Notre Dame coach Muffet McGraw, who’s just finished a four year tenure as the WBCA representative on the Collegiate Committee, understands the frustration of those looking to break in to the USAB ranks. “I don’t think the problem of USA Basketball is we’re not getting great coaches. We’re getting the best coaches, so we’re doing something right. The thing I look at is how can we get the young people in there with out them having the political clout or the feeling, “Well I know someone on the committee so maybe I’ll get a look. Maybe my player will get a look.” It’s still political, and that’s where you want to fight it. That’s what the coaches who don’t get in think. That perspective, that, ‘You know what, I’m not one of the “in” coaches, so I guess I’ll never get there.'”
Interestingly enough, when McGraw reflects on the make up of her committee as well has her own challenge to wear a “USAB” hat as opposed the more familiar “Big East” hat, she recognizes an intriguing paradox inherent in the overall discussion. “We’re torn constantly in our game. No matter what we’re talking about – everybody’s always trying to be fair. And when you’re trying to be fair, some people get hurt by it.” Consider the collegiate committee is made up of NAIA Appointee, NJCAA Appointee, a WBCA Appointee, four NCAA Appointees, and two Athlete Representatives. Depending on a member’s geographical location, and their overall exposure to coaches, it’s can make the selection process daunting. When picking High School teams, it’s even harder. “If you don’t recruit nationally, you may be sitting in the room with eight people and six of them have never seen 90% of the kids you’re talking about play,” says McGraw. “But, again, you don’t want to say, ‘OK, only schools who recruit nationally can be on this committee.'”
“It’s a difficult task,” acknowledges Callan. “At the Cadet/Youth level, representatives are selected regionally so they have all the bases covered somewhat. (USAB) sends out a letter to 30 colleges and universities asking who they think are the top 12 players in each region.” Based on those responses, as well as the committee’s networking with their High School and AAU people, they try and identify the top 36. “Is it perfect? No,” says Callan. “I think we get the top 30. There’s always argument on #31-36.” The process is somewhat similar at the collegiate level. “In the past,” says Callan “we’ve assigned committee members two or three conferences they pay attention to. We prepare a spread sheet of every school in every conference and we have looked at last year’s post-season’s honors, this season’s pre-season honors and this year’s post-season honors.” Letters are sent to every Division 1 coach and to the National Federation of High School and AAU for distribution so others may have input. The Committee will meet to discuss and then, after talking to colleagues and other people, begin to revise and pare down that list. Once they come to trials, 15 or 16 finalists will be brought to training camp where a sub-committee of the collegiate committee to come to the first couple of days of training camp and identify who’s going to be on the 12 member team.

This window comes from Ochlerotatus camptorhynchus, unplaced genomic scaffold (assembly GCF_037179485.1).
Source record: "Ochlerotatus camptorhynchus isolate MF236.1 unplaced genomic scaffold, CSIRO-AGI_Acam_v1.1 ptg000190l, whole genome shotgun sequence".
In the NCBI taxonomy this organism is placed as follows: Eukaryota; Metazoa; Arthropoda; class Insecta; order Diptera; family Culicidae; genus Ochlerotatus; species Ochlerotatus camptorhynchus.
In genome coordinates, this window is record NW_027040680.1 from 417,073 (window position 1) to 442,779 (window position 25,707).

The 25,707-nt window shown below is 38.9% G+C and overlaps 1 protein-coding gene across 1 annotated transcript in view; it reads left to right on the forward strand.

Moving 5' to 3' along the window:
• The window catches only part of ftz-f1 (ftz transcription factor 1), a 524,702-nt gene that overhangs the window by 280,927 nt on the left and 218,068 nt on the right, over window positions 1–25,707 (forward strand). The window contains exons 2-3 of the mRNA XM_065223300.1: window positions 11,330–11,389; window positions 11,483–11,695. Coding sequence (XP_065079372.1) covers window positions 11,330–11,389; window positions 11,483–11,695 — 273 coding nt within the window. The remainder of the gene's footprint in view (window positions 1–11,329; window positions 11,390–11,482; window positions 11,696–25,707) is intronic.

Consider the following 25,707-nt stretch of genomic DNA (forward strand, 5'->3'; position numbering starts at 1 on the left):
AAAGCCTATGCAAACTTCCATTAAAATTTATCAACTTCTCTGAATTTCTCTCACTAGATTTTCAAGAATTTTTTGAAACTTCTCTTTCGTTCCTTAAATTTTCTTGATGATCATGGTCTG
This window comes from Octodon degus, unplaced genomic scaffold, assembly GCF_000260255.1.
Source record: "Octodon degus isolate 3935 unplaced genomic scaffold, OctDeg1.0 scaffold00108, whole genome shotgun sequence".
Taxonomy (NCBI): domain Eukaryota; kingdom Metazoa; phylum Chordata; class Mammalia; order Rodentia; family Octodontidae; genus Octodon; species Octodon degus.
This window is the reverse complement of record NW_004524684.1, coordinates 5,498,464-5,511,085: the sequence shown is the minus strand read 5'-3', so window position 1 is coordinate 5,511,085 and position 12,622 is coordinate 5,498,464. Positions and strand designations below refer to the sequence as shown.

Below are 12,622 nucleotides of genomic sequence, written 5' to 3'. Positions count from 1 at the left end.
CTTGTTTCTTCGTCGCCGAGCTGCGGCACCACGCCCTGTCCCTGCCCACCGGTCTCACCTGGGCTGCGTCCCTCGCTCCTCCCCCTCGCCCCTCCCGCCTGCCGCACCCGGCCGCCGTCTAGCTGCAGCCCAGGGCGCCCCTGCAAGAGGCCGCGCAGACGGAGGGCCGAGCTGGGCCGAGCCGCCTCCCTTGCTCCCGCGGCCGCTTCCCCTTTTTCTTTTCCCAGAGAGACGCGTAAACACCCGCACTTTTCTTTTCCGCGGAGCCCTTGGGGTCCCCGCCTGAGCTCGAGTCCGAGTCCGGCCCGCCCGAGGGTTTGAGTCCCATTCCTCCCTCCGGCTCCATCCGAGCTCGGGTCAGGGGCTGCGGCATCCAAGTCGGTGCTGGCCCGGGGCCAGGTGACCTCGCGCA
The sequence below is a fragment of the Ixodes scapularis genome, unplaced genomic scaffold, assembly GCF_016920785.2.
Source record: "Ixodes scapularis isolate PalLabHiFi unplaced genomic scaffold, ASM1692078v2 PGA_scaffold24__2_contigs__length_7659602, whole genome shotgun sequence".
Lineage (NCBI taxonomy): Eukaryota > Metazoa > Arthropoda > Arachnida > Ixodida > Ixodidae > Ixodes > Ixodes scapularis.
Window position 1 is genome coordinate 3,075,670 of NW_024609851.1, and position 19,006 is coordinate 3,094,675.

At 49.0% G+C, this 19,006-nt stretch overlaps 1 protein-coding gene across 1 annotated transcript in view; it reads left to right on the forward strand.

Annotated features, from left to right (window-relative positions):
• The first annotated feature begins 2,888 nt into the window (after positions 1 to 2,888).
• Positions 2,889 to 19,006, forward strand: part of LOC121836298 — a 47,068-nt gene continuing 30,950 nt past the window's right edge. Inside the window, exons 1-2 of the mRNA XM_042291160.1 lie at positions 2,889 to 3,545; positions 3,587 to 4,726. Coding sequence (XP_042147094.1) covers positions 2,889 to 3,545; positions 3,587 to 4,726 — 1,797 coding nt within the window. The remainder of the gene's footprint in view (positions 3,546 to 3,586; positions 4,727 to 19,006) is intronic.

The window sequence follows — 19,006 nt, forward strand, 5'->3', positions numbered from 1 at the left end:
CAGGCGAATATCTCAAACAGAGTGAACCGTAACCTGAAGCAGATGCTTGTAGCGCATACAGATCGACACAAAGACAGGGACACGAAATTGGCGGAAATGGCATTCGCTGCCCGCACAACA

“If you’re trying to position an athlete to at least get a look, you should go back to who’s on our collegiate committee and talk to them,” suggests Callan. “Let them know and tell them why. We try to be as inclusive and perfect as we can be.” (There is an application form on the website.) Of course, as with coaching, the opportunities are very limited. “When you look come down to the Olympic team, they range over the years – from ages 23-33. There’s 12 players, so you’re looking at probably the NCAA player of the Year for ten different years. So, any given year if you have three players who are the same age on our Olympic team, that’s a lot.”
As Women’s Athletics Director for the University of Texas, Collegiate Committee chair Chris Plonsky has a new worry concerning access to players. “The game is changing at our institutions,” says Plonsky. “Today, if Dawn was a freshman in college, in order to play her season, she has to have 40% of degree program in place by her fifth semester. That’s a big ole semi in the middle of the road compared to everything our head caches in our sport are dealing with. If you think about USA Basketball, it’s in the summer. And what the NCAA rule system has done is make summer part – truly part – of a regular academic semester for our kids. Not only do I think a lot of men and women basketball players are going to school routinely in the summer, now our kids are being allowed to come in early and get summer school so they can get ahead. That will change the access to those young ones, and depending upon how the kids on your own teams are doing [academically], it could change USA’s Basketball access to them. USAB needs to be in step with what’s going on in the college platform. [College administrators] are paid to get young men and women through our system, with a degree within a five-year track, and we are being judged semester by semester.”
“I think the biggest thing,” added Staley, “is I don’t want to detract from is us winning gold medals. If everybody would look at that – all the coaches – look at that, that is the standard that USA Basketball has set. We must not lose sight of that – even with all the other stuff that enters into that. We don’t want to take away that part of USA Basketball, because that’s what makes it special. If you’re fortunate enough to coach, or fortunate enough to play, you’ll know what I’m talking about, and you won’t see it as that kind of advantage. We need to continue to be representatives of the best teams and coaches in any country.”
To that end, Callan encourages open dialogue. “Ask us anything. Tell us anything. And let’s work together, because that’s the only way it’s going to work.”